Often, sick individuals may not know what is afflicting them until they see a healthcare provider, have diagnostic tests done, and are counseled on the results. Not only does this process involve the time taken to make an appointment and travel to see a doctor, but also the time needed to have the appropriate tests performed and the wait for the results to be returned. The time passed from initially scheduling a doctor’s appointment to receiving final test results delays potential treatment.
A standalone pathogen identifier was developed that can be placed in public settings such as in stores or on street corners. Not unlike an ATM in physical size, the kiosk accepts biological samples from an individual for multiplexed analysis. The sample collection process is sufficiently simple so that anyone could begin the diagnostic process after making the appropriate payment via cash, credit, or debit cards. After the customer signs the appropriate disclaimers concerning diagnosis and liability, a sterile swab or collection tool or vial, viral transport media, instructions on collecting a sample, gloves, and antiseptic wipes would be dispensed to them. The customer then would select what pathogens they want to be screened for before the assay begins. The multiplexed assay can detect the presence of bacterial or viral pathogens including, but not limited to, influenza, streptococcus, and salmonella.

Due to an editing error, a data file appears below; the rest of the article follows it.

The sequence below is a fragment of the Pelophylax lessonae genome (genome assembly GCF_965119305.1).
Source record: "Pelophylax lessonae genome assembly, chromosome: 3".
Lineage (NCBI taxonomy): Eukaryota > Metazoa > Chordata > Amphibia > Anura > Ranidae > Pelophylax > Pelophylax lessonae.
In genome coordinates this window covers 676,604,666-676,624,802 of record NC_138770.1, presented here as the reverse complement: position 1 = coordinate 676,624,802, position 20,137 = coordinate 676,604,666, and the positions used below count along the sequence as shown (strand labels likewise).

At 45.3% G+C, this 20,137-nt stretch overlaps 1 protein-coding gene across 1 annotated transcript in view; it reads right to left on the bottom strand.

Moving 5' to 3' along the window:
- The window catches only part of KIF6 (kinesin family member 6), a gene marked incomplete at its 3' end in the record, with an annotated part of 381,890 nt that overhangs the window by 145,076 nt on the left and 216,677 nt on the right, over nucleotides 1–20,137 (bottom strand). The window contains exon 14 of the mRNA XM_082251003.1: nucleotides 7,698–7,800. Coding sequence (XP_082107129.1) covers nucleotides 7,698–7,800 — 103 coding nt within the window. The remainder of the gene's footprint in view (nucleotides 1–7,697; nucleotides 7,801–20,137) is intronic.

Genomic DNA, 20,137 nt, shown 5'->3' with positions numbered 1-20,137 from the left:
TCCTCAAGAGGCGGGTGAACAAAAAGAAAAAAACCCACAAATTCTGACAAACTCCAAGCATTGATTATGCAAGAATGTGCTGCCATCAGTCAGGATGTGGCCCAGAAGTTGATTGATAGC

The instrument can run multiple samples simultaneously. Once the assays are complete, the customer will be e-mailed or contacted via phone within three hours to be given their results as well as a notice that all results are not official until confirmed by a medical diagnostic laboratory. The results will include a description of the identified pathogen, the typical symptoms associated with it, and the expected course of the disease. Finally, epidemiological data collected over the previous several months by regional machines regarding the percentage of other individuals infected by the same pathogen will be provided to the customer.
For more information, contact Yash Vaishnav in the Innovation and Partnerships Office at